Including one new story and an Index by author of every story that has ever appeared in the series, this new volume offers a "spectacular tapestry of fictional achievement" ("Entertainment Weekly").Including one new story and an Index by author of every story that has ever appeared in the series, this new volume offers a "spectacular tapestry of fictional achievement" ("Entertainment Weekly").Read Less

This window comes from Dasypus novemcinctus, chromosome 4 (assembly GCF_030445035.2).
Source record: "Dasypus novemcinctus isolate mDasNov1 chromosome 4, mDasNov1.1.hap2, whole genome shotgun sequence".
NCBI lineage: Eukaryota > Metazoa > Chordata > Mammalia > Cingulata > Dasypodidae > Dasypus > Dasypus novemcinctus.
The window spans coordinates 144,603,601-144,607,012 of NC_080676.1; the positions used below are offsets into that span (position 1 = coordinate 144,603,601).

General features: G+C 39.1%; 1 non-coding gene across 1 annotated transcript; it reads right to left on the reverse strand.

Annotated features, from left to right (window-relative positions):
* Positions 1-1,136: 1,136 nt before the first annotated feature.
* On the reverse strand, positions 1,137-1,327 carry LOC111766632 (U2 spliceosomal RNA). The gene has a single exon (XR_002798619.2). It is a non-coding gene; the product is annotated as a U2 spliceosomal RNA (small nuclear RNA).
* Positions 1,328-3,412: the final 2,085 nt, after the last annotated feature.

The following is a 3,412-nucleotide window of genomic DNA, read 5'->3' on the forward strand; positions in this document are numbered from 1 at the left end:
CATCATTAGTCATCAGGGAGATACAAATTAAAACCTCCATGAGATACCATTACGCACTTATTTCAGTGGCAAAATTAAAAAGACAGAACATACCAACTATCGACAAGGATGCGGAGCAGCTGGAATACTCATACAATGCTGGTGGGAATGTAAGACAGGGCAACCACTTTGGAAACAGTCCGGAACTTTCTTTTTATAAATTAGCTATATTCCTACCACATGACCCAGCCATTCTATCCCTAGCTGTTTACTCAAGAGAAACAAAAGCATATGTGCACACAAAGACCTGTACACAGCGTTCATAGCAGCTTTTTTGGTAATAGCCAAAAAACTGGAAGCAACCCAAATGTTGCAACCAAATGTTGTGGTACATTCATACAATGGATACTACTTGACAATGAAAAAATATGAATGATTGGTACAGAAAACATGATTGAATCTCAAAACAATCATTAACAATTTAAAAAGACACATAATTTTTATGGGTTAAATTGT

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Publishers Weekly, 1999-03-08 The task had to be daunting, selecting the 55 stories that grace this volume. The title alone is daunting: the best? But the riches contained?including a foreword by Kenison and a deft introduction from Updike?prove the title accurate. Consider the resources mined: 2000 stories anthologized in annual best-of volumes since 1915. Although certain notable story writers, John O'Hara for one, never made it into the series and others who did have been crowded out of this volume, the stories excavated and displayed herein are gems. Often these are the gems one would expect?such as John Cheever's balance of the magical and the sinister in "The Country Husband," about an inappropriate desire that floods a man after a plane crash. What story captures better than "Greenleaf" Flannery O'Connor's affrontery before Protestantism and her vision of unearned grace? And would readers expect anything less of Dorothy Parker than "Here We Are," a scathing yet poignant depiction of a newly married couple bickering like old retirees? Indeed, the volume includes such signature stories as Joyce Carol Oates's "Where Are You Going, where Have You Been?," Cynthia Ozick's "The Shawl," Raymond Carver's "Where I'm Calling From" and Tim O'Brien's "The Things They Carried." But some stories here by the well-known are not necessarily the best known. Fitzgerald is represented not by "Babylon Revisited" but by "Crazy Sunday," about the perilous life of a screenwriter employed at a director's whim. The transient world captured in Eudora Welty's "The Hitch-Hikers" seems far removed from the homier gardens, parlors, and post offices familiar from her other fiction. And readers can be grateful that Updike chose not "The Magic Barrel" but Bernard Malamud's "The German Refugee," a tale that ends with a dark if O. Henry-like reversal. In Kenison's words, these stories are "an invaluable record of our century." The book opens with Benjamin Rosenblatt's "Zelig," a tale of an immigrant who longs against reason to return to Russia. Immigration is a recurring theme, picked up again in Alexander Godin's sadly ironic "My Dead Brother Comes to America," And that we are nearly all descendants of immigrants is ?as apparent in Willa Cather's "Double Birthday" or Saul Bellow's "A Silver Dish" as in Gish Jen's bitterly funny "Birthmates," about a Chinese-American as trapped by his self-definition as by the racism of others. In his introduction, Updike writes, "The American experience... has been brutal and hard." The stories bear this out. In Elizabeth Bishop's "The Farmer's Children," two boys freeze protecting their father's equipment, while in Grace Stone Coates's lovely "Wild Plums," a young girl is forbidden to gather fruit with a family her mother deems socially inferior. Life on this continent may be brutal, but this extraordinary collection offers up dazzling writing that salves the wounds, as well as stories full of the pleasures of life. (Apr.) (c) Copyright PWxyz, LLC. All rights reserved
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